Shut Your Mouth, Heraclitus!

By Dave Huerta, VP/Associate Creative Director @ NYCA

Around 500 BCE, there was this dude named Heraclitus and he must have been the first Creative Director of the first agency in Greece. Of all the philosophers, this guy seemed to be only one to talk about how to get to great ideas.

I can see him now, standing in front of a wall with layouts for a gyros stand or something. He’s got his robe on and he’s sipping a venti non-fat Caramel Macchiatto. He paces back and forth as his jr. team sweats his reaction.

“Gyros for Heros”??!! He says. “Well we thought…,” the creative team responds. Heraclitus cuts them off. “That’s shit! I want to see 20 more by tomorrow morning!”

He takes the cap off his $6 drink and violently throws it across the two options the team has brought him.

“The path up and the path down are one and the same!,” he yells.

“You cannot step twice in the same river!,” he screams.

As with most creative directors, no one knows what the hell the guy is saying. The dejected jr. team slinks off to work another night.

Unfortunately, much of what Heraclitus offered up back then wasn’t easily understood. He was called The Obscure, The Riddler, The Dark, and his major sayings were described as difficult to read.

But he knew something and saw something his contemporaries didn’t. And it’s amazing how relevant and helpful his insights can be today in the work we do.

The following article entitled “Be Led Astray” by Roger von Oech, discusses what Heraclitus meant when he said, “Expect the unexpected, or you won’t find it.”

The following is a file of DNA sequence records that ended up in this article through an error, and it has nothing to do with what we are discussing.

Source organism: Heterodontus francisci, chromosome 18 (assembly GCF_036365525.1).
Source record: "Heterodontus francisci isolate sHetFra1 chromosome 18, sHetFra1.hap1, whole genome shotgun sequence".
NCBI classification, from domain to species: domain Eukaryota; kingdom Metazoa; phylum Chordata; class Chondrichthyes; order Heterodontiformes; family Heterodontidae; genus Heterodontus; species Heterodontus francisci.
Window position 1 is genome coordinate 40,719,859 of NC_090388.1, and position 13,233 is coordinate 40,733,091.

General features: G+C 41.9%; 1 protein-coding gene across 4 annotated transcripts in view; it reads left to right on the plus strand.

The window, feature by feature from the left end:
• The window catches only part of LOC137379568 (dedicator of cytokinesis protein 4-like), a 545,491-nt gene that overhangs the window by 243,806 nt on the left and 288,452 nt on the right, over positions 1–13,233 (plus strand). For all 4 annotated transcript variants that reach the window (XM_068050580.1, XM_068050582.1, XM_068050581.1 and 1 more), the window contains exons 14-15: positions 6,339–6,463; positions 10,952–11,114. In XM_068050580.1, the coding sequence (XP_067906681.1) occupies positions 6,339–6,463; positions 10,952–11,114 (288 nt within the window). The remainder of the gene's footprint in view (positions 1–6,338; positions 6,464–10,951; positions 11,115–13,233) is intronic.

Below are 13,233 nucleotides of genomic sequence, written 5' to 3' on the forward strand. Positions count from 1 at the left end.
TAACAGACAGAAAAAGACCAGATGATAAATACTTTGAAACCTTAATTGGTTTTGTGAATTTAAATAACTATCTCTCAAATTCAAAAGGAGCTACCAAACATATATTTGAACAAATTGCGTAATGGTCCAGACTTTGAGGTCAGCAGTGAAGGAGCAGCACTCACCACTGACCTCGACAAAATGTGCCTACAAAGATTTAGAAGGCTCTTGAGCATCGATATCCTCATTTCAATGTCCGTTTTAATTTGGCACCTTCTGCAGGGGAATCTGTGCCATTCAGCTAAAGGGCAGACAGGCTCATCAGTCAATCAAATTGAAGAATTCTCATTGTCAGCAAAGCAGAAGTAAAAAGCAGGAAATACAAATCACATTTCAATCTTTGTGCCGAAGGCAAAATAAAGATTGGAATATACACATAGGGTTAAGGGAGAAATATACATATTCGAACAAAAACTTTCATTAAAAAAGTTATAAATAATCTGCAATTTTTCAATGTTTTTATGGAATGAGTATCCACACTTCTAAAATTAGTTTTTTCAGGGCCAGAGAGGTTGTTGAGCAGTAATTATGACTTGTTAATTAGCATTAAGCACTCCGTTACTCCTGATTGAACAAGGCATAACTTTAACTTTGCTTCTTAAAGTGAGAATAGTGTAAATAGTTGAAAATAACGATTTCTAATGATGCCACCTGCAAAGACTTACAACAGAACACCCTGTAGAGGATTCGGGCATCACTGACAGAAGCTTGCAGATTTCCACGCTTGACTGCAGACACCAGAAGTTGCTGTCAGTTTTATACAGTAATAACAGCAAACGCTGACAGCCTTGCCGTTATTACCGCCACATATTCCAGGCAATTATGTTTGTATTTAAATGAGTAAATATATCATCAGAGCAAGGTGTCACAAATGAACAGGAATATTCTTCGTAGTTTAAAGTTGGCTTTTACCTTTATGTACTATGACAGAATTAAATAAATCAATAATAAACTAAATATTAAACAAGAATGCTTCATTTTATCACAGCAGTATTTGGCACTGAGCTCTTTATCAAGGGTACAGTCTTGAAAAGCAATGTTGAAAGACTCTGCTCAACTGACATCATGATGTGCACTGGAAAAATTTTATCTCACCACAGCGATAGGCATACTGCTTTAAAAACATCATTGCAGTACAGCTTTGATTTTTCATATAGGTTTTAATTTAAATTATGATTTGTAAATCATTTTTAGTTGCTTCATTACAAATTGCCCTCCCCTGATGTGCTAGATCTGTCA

Check it out. Hopefully they can spark something unique in your work.

4 Responses to Shut Your Mouth, Heraclitus!

  1. Jerry Sisti says:

    Very cool, Dave. I’ll have to read more Heraclitus.

    I’m a big fan of Aristotle, the father of rhetorical practice. After all, we are in effect rhetoricians.

    He espoused a three-legged-stool approach–each dependent on the other to stand–of a persuasive argument. It must appeal to:
    – Ethos (establish credibility)
    – Logos (logic – reason for the head)
    – Pathos (emotion – passion to move the heart)

    I’ve found this to be a great tool to examine creative by.

    Those Greek dudes were pretty smart. And I dig the togas.

  2. efficientcom says:

    Nice post. Do you think Heraclitus would’ve liked the famous “lemon” ad?

    • Jerry Sisti says:

      Absolutely. He dug change. He would have seen it as fresh–a new river. He would have fanned Bernbach.

      • NYCAgrow says:

        We’re not that close, Heraclitus and I, but I definitely think he would have applauded Bernbach. I believe he was an agitator, an irritant to the thinking of the time. I think if we played the role of agitator more, Our work and industry would be better for it.

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